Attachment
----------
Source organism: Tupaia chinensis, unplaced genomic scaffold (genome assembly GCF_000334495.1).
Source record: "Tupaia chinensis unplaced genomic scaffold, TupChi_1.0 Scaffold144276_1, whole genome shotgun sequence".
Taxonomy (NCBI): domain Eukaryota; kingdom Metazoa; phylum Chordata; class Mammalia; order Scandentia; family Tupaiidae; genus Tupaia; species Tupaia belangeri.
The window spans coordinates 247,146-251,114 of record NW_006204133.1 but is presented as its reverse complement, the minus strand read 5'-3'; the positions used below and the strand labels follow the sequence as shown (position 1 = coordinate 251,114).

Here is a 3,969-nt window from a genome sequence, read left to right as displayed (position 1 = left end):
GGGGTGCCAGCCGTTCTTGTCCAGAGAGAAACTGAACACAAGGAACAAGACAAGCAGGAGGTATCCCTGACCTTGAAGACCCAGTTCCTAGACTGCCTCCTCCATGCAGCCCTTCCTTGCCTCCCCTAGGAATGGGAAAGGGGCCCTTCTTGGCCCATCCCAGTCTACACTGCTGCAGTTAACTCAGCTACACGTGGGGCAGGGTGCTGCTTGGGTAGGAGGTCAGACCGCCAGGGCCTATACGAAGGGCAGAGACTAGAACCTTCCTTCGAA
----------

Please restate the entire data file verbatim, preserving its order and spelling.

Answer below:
Source organism: Tupaia chinensis, unplaced genomic scaffold (genome assembly GCF_000334495.1).
Source record: "Tupaia chinensis unplaced genomic scaffold, TupChi_1.0 Scaffold144276_1, whole genome shotgun sequence".
Taxonomy (NCBI): domain Eukaryota; kingdom Metazoa; phylum Chordata; class Mammalia; order Scandentia; family Tupaiidae; genus Tupaia; species Tupaia belangeri.
The window spans coordinates 247,146-251,114 of record NW_006204133.1 but is presented as its reverse complement, the minus strand read 5'-3'; the positions used below and the strand labels follow the sequence as shown (position 1 = coordinate 251,114).

Here is a 3,969-nt window from a genome sequence, read left to right as displayed (position 1 = left end):
GGGGTGCCAGCCGTTCTTGTCCAGAGAGAAACTGAACACAAGGAACAAGACAAGCAGGAGGTATCCCTGACCTTGAAGACCCAGTTCCTAGACTGCCTCCTCCATGCAGCCCTTCCTTGCCTCCCCTAGGAATGGGAAAGGGGCCCTTCTTGGCCCATCCCAGTCTACACTGCTGCAGTTAACTCAGCTACACGTGGGGCAGGGTGCTGCTTGGGTAGGAGGTCAGACCGCCAGGGCCTATACGAAGGGCAGAGACTAGAACCTTCCTTCGAA